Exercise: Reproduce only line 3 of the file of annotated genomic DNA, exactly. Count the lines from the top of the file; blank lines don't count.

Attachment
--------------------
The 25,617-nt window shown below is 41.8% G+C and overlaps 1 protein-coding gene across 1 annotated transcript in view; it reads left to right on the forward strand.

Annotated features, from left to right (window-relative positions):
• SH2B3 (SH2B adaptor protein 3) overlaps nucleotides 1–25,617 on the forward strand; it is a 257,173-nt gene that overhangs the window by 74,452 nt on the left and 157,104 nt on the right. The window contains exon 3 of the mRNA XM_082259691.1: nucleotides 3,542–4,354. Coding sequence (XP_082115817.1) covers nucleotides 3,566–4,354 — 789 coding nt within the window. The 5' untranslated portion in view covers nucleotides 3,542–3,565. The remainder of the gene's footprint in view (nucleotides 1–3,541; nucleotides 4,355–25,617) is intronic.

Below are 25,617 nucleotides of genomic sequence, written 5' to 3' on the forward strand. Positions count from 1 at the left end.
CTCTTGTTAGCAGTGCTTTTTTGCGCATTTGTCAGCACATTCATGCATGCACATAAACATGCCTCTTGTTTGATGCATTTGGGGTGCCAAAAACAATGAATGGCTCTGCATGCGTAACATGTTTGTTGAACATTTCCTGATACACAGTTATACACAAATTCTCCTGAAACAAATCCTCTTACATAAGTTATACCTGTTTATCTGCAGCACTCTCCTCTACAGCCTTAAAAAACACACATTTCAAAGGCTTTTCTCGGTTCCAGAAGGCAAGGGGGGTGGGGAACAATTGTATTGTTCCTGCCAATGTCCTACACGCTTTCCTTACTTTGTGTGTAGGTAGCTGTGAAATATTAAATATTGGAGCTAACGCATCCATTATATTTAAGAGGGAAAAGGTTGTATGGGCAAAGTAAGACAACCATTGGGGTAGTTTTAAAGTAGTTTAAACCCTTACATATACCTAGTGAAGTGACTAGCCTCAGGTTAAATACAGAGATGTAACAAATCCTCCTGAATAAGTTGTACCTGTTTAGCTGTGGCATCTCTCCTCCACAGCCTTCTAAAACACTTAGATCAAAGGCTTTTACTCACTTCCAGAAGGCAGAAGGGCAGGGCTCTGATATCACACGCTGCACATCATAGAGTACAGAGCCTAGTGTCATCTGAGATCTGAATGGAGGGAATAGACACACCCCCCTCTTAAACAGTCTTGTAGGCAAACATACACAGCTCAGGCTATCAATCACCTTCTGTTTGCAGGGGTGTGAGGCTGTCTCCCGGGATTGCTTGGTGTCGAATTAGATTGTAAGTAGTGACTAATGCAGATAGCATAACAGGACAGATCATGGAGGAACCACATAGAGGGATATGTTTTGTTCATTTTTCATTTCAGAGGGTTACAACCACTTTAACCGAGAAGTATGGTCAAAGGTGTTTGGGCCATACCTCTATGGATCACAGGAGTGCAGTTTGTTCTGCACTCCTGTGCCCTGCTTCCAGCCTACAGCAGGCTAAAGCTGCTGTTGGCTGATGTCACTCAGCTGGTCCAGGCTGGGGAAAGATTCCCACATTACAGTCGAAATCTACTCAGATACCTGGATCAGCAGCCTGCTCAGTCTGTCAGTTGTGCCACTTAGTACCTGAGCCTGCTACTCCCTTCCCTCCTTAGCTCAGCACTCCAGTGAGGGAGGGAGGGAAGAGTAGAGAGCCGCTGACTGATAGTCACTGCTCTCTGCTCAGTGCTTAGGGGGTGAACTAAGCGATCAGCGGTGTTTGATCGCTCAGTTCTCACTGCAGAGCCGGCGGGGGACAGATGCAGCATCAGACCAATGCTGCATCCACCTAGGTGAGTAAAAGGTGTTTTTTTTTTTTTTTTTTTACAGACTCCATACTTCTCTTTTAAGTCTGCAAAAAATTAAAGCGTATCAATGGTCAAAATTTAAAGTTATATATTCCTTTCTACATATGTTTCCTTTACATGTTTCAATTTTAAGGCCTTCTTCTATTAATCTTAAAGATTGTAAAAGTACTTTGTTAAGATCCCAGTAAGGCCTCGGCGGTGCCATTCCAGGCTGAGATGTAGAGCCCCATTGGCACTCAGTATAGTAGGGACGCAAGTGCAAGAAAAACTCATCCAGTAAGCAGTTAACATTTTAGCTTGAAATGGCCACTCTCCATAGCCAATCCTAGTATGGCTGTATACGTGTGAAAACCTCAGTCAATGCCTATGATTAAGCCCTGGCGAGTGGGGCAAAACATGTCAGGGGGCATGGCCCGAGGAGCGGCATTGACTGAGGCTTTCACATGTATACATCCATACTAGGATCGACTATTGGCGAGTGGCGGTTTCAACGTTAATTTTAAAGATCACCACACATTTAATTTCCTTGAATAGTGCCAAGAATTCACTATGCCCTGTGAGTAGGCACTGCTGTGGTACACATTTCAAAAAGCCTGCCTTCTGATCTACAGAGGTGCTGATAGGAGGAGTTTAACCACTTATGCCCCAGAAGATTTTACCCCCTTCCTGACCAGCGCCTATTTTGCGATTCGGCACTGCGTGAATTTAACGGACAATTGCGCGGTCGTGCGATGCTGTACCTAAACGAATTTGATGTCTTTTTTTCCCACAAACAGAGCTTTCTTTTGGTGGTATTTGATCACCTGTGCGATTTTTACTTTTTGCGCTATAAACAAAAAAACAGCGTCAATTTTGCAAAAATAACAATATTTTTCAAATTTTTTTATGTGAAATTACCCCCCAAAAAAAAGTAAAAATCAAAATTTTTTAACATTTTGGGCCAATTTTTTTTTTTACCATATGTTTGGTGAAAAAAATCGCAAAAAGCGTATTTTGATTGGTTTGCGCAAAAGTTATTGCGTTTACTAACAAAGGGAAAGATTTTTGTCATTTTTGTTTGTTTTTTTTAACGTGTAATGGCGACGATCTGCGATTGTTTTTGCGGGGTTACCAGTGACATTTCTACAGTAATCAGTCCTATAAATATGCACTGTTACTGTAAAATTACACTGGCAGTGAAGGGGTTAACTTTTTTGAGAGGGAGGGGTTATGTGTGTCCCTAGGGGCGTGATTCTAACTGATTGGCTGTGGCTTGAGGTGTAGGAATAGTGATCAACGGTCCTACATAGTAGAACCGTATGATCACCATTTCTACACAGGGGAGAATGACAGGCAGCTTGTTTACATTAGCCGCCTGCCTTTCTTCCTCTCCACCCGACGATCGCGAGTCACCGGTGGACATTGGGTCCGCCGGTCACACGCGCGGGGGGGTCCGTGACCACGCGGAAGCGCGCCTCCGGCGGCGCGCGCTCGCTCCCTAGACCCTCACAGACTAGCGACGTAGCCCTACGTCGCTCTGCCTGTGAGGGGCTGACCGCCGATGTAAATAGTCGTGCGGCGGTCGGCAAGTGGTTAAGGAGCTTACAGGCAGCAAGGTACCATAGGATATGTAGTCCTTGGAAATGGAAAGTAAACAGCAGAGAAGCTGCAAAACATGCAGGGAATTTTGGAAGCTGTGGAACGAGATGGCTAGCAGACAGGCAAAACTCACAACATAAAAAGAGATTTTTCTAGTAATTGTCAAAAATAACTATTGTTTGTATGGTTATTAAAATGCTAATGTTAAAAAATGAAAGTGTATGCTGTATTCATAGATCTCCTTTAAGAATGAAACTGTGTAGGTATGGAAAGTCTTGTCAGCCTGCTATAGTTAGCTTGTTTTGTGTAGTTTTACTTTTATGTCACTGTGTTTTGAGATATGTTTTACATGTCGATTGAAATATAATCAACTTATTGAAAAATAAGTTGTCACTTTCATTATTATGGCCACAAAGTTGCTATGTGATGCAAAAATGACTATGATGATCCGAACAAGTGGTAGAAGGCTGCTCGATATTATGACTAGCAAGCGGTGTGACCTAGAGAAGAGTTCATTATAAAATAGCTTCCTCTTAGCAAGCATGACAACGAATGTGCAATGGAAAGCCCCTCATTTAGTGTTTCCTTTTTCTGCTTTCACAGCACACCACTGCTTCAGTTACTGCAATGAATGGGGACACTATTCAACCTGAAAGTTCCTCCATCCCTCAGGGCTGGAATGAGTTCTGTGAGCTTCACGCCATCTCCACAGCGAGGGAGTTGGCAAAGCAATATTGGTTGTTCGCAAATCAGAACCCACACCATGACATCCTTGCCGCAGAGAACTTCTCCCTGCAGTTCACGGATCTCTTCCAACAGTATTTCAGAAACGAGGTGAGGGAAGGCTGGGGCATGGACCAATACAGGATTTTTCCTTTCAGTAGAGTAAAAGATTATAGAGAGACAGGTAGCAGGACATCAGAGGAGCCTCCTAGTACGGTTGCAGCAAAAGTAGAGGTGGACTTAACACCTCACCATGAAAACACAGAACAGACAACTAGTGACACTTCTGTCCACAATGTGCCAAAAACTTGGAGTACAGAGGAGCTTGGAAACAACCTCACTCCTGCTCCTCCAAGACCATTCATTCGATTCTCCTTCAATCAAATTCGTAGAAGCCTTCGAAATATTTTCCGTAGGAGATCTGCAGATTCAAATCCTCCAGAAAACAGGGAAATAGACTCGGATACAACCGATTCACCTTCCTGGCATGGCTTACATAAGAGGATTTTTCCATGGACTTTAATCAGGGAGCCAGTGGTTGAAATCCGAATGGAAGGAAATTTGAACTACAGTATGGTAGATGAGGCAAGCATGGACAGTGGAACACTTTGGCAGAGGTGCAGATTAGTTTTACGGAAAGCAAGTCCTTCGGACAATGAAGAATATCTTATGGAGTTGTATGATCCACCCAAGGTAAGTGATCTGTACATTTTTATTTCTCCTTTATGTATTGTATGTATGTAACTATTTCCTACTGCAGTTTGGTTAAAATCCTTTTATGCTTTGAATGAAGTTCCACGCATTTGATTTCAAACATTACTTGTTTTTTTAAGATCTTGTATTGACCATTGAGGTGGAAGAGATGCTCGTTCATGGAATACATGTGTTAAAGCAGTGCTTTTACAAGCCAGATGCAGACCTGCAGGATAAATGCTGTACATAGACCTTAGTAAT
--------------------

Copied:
• SH2B3 (SH2B adaptor protein 3) overlaps nucleotides 1–25,617 on the forward strand; it is a 257,173-nt gene that overhangs the window by 74,452 nt on the left and 157,104 nt on the right. The window contains exon 3 of the mRNA XM_082259691.1: nucleotides 3,542–4,354. Coding sequence (XP_082115817.1) covers nucleotides 3,566–4,354 — 789 coding nt within the window. The 5' untranslated portion in view covers nucleotides 3,542–3,565. The remainder of the gene's footprint in view (nucleotides 1–3,541; nucleotides 4,355–25,617) is intronic.